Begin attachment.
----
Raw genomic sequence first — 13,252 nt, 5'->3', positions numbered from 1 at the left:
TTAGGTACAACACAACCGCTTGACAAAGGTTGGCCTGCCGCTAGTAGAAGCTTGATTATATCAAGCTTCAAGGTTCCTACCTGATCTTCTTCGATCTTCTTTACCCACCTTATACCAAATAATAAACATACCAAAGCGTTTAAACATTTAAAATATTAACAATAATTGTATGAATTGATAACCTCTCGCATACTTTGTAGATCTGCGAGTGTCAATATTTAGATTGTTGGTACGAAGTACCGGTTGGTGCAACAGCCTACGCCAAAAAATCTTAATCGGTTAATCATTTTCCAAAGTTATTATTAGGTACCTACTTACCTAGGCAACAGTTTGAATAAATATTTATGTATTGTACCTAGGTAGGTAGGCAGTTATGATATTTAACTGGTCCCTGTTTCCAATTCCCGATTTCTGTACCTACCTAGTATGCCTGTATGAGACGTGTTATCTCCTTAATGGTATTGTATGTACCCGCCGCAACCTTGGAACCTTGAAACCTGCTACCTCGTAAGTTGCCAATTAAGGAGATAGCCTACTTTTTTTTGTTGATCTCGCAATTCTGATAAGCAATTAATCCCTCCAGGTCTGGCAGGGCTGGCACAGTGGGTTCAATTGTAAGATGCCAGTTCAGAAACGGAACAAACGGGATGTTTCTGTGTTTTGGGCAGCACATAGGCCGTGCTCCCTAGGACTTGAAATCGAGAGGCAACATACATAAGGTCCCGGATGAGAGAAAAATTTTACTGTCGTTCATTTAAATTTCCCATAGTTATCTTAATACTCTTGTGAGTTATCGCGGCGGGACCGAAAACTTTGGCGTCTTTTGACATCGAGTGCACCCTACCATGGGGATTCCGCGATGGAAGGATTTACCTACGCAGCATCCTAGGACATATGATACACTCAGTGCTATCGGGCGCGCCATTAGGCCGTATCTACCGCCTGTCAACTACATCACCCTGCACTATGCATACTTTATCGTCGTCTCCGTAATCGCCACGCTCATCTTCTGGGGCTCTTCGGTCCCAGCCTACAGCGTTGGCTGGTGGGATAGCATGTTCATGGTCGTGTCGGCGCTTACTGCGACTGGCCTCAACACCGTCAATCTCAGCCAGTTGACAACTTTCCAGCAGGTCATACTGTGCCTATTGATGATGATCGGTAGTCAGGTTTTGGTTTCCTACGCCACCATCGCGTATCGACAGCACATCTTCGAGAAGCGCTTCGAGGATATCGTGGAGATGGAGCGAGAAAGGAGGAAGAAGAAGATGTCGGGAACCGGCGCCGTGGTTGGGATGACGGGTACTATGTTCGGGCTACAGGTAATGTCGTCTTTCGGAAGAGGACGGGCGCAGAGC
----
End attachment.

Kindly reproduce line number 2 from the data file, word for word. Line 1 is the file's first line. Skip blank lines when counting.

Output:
TTAGGTACAACACAACCGCTTGACAAAGGTTGGCCTGCCGCTAGTAGAAGCTTGATTATATCAAGCTTCAAGGTTCCTACCTGATCTTCTTCGATCTTCTTTACCCACCTTATACCAAATAATAAACATACCAAAGCGTTTAAACATTTAAAATATTAACAATAATTGTATGAATTGATAACCTCTCGCATACTTTGTAGATCTGCGAGTGTCAATATTTAGATTGTTGGTACGAAGTACCGGTTGGTGCAACAGCCTACGCCAAAAAATCTTAATCGGTTAATCATTTTCCAAAGTTATTATTAGGTACCTACTTACCTAGGCAACAGTTTGAATAAATATTTATGTATTGTACCTAGGTAGGTAGGCAGTTATGATATTTAACTGGTCCCTGTTTCCAATTCCCGATTTCTGTACCTACCTAGTATGCCTGTATGAGACGTGTTATCTCCTTAATGGTATTGTATGTACCCGCCGCAACCTTGGAACCTTGAAACCTGCTACCTCGTAAGTTGCCAATTAAGGAGATAGCCTACTTTTTTTTGTTGATCTCGCAATTCTGATAAGCAATTAATCCCTCCAGGTCTGGCAGGGCTGGCACAGTGGGTTCAATTGTAAGATGCCAGTTCAGAAACGGAACAAACGGGATGTTTCTGTGTTTTGGGCAGCACATAGGCCGTGCTCCCTAGGACTTGAAATCGAGAGGCAACATACATAAGGTCCCGGATGAGAGAAAAATTTTACTGTCGTTCATTTAAATTTCCCATAGTTATCTTAATACTCTTGTGAGTTATCGCGGCGGGACCGAAAACTTTGGCGTCTTTTGACATCGAGTGCACCCTACCATGGGGATTCCGCGATGGAAGGATTTACCTACGCAGCATCCTAGGACATATGATACACTCAGTGCTATCGGGCGCGCCATTAGGCCGTATCTACCGCCTGTCAACTACATCACCCTGCACTATGCATACTTTATCGTCGTCTCCGTAATCGCCACGCTCATCTTCTGGGGCTCTTCGGTCCCAGCCTACAGCGTTGGCTGGTGGGATAGCATGTTCATGGTCGTGTCGGCGCTTACTGCGACTGGCCTCAACACCGTCAATCTCAGCCAGTTGACAACTTTCCAGCAGGTCATACTGTGCCTATTGATGATGATCGGTAGTCAGGTTTTGGTTTCCTACGCCACCATCGCGTATCGACAGCACATCTTCGAGAAGCGCTTCGAGGATATCGTGGAGATGGAGCGAGAAAGGAGGAAGAAGAAGATGTCGGGAACCGGCGCCGTGGTTGGGATGACGGGTACTATGTTCGGGCTACAGGTAATGTCGTCTTTCGGAAGAGGACGGGCGCAGAGC